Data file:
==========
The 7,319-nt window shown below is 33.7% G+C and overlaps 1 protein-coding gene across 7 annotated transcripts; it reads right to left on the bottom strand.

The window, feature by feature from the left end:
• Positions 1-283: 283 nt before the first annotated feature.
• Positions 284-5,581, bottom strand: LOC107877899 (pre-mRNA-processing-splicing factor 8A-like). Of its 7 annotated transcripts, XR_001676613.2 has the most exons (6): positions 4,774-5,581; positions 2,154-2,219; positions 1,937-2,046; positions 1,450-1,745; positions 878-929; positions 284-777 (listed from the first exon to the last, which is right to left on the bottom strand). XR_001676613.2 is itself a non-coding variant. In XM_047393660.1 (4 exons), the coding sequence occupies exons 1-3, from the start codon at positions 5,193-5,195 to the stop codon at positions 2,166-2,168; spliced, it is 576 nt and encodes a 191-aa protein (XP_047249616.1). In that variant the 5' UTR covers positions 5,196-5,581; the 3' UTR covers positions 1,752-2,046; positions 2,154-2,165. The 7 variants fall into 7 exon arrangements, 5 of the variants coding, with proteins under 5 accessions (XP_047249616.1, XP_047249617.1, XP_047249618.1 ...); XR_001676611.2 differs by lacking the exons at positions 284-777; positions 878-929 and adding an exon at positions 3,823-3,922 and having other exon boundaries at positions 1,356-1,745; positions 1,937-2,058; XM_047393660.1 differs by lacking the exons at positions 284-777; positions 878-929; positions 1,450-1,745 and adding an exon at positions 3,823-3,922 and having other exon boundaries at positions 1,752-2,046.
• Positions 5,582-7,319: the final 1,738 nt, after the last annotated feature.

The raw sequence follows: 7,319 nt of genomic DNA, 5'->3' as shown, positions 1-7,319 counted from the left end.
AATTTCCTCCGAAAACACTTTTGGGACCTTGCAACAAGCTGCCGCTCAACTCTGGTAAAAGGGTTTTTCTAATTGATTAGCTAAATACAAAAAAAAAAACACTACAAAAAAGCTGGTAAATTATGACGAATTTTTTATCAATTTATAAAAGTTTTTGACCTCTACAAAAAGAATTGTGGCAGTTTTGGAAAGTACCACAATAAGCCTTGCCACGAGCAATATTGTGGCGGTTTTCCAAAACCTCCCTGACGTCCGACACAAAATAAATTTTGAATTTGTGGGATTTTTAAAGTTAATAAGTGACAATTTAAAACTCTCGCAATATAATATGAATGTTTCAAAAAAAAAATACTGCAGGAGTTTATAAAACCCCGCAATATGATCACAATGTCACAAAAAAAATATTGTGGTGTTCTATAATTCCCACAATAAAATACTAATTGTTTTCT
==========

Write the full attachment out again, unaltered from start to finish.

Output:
The 7,319-nt window shown below is 33.7% G+C and overlaps 1 protein-coding gene across 7 annotated transcripts; it reads right to left on the bottom strand.

The window, feature by feature from the left end:
• Positions 1-283: 283 nt before the first annotated feature.
• Positions 284-5,581, bottom strand: LOC107877899 (pre-mRNA-processing-splicing factor 8A-like). Of its 7 annotated transcripts, XR_001676613.2 has the most exons (6): positions 4,774-5,581; positions 2,154-2,219; positions 1,937-2,046; positions 1,450-1,745; positions 878-929; positions 284-777 (listed from the first exon to the last, which is right to left on the bottom strand). XR_001676613.2 is itself a non-coding variant. In XM_047393660.1 (4 exons), the coding sequence occupies exons 1-3, from the start codon at positions 5,193-5,195 to the stop codon at positions 2,166-2,168; spliced, it is 576 nt and encodes a 191-aa protein (XP_047249616.1). In that variant the 5' UTR covers positions 5,196-5,581; the 3' UTR covers positions 1,752-2,046; positions 2,154-2,165. The 7 variants fall into 7 exon arrangements, 5 of the variants coding, with proteins under 5 accessions (XP_047249616.1, XP_047249617.1, XP_047249618.1 ...); XR_001676611.2 differs by lacking the exons at positions 284-777; positions 878-929 and adding an exon at positions 3,823-3,922 and having other exon boundaries at positions 1,356-1,745; positions 1,937-2,058; XM_047393660.1 differs by lacking the exons at positions 284-777; positions 878-929; positions 1,450-1,745 and adding an exon at positions 3,823-3,922 and having other exon boundaries at positions 1,752-2,046.
• Positions 5,582-7,319: the final 1,738 nt, after the last annotated feature.

The raw sequence follows: 7,319 nt of genomic DNA, 5'->3' as shown, positions 1-7,319 counted from the left end.
AATTTCCTCCGAAAACACTTTTGGGACCTTGCAACAAGCTGCCGCTCAACTCTGGTAAAAGGGTTTTTCTAATTGATTAGCTAAATACAAAAAAAAAAACACTACAAAAAAGCTGGTAAATTATGACGAATTTTTTATCAATTTATAAAAGTTTTTGACCTCTACAAAAAGAATTGTGGCAGTTTTGGAAAGTACCACAATAAGCCTTGCCACGAGCAATATTGTGGCGGTTTTCCAAAACCTCCCTGACGTCCGACACAAAATAAATTTTGAATTTGTGGGATTTTTAAAGTTAATAAGTGACAATTTAAAACTCTCGCAATATAATATGAATGTTTCAAAAAAAAAATACTGCAGGAGTTTATAAAACCCCGCAATATGATCACAATGTCACAAAAAAAATATTGTGGTGTTCTATAATTCCCACAATAAAATACTAATTGTTTTCT